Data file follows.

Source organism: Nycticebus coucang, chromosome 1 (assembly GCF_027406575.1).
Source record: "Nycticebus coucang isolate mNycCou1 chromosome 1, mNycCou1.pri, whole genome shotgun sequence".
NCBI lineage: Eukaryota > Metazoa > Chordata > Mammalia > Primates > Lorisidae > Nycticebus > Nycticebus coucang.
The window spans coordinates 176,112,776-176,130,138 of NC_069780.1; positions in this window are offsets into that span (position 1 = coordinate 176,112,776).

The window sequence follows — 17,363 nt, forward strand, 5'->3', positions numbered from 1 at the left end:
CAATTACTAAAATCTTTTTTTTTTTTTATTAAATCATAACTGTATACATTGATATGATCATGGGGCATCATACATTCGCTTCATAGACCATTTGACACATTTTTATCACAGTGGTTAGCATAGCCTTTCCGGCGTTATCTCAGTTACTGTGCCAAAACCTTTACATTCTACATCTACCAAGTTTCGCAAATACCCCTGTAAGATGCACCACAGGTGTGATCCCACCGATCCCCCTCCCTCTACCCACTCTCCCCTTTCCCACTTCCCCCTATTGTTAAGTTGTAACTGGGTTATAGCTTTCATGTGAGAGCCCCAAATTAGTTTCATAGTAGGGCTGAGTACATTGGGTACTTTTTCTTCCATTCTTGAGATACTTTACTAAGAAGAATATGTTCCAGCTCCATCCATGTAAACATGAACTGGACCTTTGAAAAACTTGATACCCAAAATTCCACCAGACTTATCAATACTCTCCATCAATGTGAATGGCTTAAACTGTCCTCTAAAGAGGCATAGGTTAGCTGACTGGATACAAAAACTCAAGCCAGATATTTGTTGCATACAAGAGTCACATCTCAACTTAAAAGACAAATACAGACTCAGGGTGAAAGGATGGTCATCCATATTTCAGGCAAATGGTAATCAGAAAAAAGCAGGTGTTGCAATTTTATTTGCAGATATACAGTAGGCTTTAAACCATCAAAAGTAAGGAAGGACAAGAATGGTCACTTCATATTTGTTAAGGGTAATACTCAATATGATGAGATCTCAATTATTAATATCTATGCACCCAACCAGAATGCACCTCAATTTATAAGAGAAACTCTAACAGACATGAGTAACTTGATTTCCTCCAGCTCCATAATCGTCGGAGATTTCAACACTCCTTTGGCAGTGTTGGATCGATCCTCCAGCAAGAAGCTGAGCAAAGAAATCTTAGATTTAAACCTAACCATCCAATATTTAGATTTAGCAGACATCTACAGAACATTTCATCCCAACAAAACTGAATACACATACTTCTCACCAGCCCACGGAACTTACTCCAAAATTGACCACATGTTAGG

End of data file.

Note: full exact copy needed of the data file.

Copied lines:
Source organism: Nycticebus coucang, chromosome 1 (assembly GCF_027406575.1).
Source record: "Nycticebus coucang isolate mNycCou1 chromosome 1, mNycCou1.pri, whole genome shotgun sequence".
NCBI lineage: Eukaryota > Metazoa > Chordata > Mammalia > Primates > Lorisidae > Nycticebus > Nycticebus coucang.
The window spans coordinates 176,112,776-176,130,138 of NC_069780.1; positions in this window are offsets into that span (position 1 = coordinate 176,112,776).

The window sequence follows — 17,363 nt, forward strand, 5'->3', positions numbered from 1 at the left end:
CAATTACTAAAATCTTTTTTTTTTTTTATTAAATCATAACTGTATACATTGATATGATCATGGGGCATCATACATTCGCTTCATAGACCATTTGACACATTTTTATCACAGTGGTTAGCATAGCCTTTCCGGCGTTATCTCAGTTACTGTGCCAAAACCTTTACATTCTACATCTACCAAGTTTCGCAAATACCCCTGTAAGATGCACCACAGGTGTGATCCCACCGATCCCCCTCCCTCTACCCACTCTCCCCTTTCCCACTTCCCCCTATTGTTAAGTTGTAACTGGGTTATAGCTTTCATGTGAGAGCCCCAAATTAGTTTCATAGTAGGGCTGAGTACATTGGGTACTTTTTCTTCCATTCTTGAGATACTTTACTAAGAAGAATATGTTCCAGCTCCATCCATGTAAACATGAACTGGACCTTTGAAAAACTTGATACCCAAAATTCCACCAGACTTATCAATACTCTCCATCAATGTGAATGGCTTAAACTGTCCTCTAAAGAGGCATAGGTTAGCTGACTGGATACAAAAACTCAAGCCAGATATTTGTTGCATACAAGAGTCACATCTCAACTTAAAAGACAAATACAGACTCAGGGTGAAAGGATGGTCATCCATATTTCAGGCAAATGGTAATCAGAAAAAAGCAGGTGTTGCAATTTTATTTGCAGATATACAGTAGGCTTTAAACCATCAAAAGTAAGGAAGGACAAGAATGGTCACTTCATATTTGTTAAGGGTAATACTCAATATGATGAGATCTCAATTATTAATATCTATGCACCCAACCAGAATGCACCTCAATTTATAAGAGAAACTCTAACAGACATGAGTAACTTGATTTCCTCCAGCTCCATAATCGTCGGAGATTTCAACACTCCTTTGGCAGTGTTGGATCGATCCTCCAGCAAGAAGCTGAGCAAAGAAATCTTAGATTTAAACCTAACCATCCAATATTTAGATTTAGCAGACATCTACAGAACATTTCATCCCAACAAAACTGAATACACATACTTCTCACCAGCCCACGGAACTTACTCCAAAATTGACCACATGTTAGG